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Thread: Patrolling the Bay of Biscay

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    Default Patrolling the Bay of Biscay

    Hi,

    I would like to ask if anybody can provide me any details about CC RAF patrols over Bay of Biscay in 1942.
    Was there any orders, regulations, patrol areas, etc?
    The only thing I know that the planes were patrolling up and down from the Isles of Scilly to the Spanish coast and back.

    Any additional information, orders, maps, etc. much appreciated

    Pavel
    Czechoslovak Airmen in the RAF 1940-1945
    http://cz-raf.webnode.cz

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    Hi

    Dont know if this helps but some years ago I was researching something relative to our local area and was shown a letter to the friend of a family which stated the family had recently lost their son who was serving with 25 Sqn on Mosquitos and was lost on 13 June 1943 after being attacked by a FW190 whilst undertaking a sweep over the Bay of Biscay operating out of Perranporth. The Squadron flight was on a detachment for that month only from their main base at Church Fenton. This would appear to clarify that it was not solely CC who undertake sweeps in the area, I am only sorry I cannot help further but perhaps the 25 Sqn Association could help.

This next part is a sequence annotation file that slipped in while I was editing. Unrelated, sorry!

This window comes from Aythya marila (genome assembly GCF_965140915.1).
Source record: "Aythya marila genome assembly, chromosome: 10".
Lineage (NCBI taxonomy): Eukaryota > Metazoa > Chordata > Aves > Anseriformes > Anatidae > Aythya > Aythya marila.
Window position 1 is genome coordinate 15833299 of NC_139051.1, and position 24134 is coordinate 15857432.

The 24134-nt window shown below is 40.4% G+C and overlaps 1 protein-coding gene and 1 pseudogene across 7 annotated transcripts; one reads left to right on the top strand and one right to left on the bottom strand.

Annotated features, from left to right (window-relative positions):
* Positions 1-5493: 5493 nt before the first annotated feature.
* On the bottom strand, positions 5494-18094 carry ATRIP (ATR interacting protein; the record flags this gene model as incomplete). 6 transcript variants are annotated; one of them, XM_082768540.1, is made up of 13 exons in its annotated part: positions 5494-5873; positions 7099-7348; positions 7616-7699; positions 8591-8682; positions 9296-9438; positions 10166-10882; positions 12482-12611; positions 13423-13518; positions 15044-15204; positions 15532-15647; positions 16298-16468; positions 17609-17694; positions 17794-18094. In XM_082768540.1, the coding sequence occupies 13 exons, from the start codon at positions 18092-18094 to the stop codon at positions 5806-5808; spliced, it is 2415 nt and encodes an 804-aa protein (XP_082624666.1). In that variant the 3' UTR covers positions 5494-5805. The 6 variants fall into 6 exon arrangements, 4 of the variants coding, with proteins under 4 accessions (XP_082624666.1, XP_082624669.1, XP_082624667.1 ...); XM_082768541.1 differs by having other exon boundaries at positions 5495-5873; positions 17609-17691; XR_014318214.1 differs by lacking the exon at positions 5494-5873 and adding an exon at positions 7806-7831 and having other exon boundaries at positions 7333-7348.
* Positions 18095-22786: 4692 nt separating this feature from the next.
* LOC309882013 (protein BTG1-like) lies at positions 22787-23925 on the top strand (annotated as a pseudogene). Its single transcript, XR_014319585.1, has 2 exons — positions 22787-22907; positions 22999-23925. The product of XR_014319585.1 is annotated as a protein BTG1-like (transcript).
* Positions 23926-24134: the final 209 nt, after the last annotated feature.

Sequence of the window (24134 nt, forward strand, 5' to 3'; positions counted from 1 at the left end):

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    Hi Royton,

    thanks for your add.
    I can add that I am researching No 311 Sq serving under the CC at the time so I am looking for the standard patrolling procedures for squadron which was supposed to do mostly regular A/S patrols over Bay of Biscay taking off from Talbenny in sout-west Wales.
    I have read that there were some rules like when for example 6 planes took off they were patrolling in something like parallel lines...

    Pavel
    Czechoslovak Airmen in the RAF 1940-1945
    http://cz-raf.webnode.cz

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    Hi Pavel,

    The sea areas were split into standard patrol areas.

    eg
    AP8
    Bishop Rock, 4724N 1500W, 4700N 1500W, Bishop Rock

    AP9
    Bishop Rock, 4700N 1500W, 4636N 1500W, Bishop Rock

    AP10
    Bishop Rock, 4636N 1500W, 4612N 1500W, Bishop Rock

    Depending on Enigma and other radio intercepts an aircraft would be assigned to a patrol area when there was a high chance of a U-Boat transiting it. On arriving at the area the search aircraft would carry out a CLA (creeping line ahead) search that slowly zigzaged through the assigned area.

    Assigned search areas changed on a daily basis so to ask for orders, regulations, patrol areas is like asking for a list of all Bomber Command routes to all targets 1940-1944.

    Special tasks like Operation Cork densed certain patrol areas with intention of preventing U-Boat attack on the D-Day convoys but this was at the cost of other patrol areas (the western approachs of the channel were split into small boxes and illuminated by radar or Leigh Light every 30 mins day and night for 5 days by over 1000 Coastal Aircraft).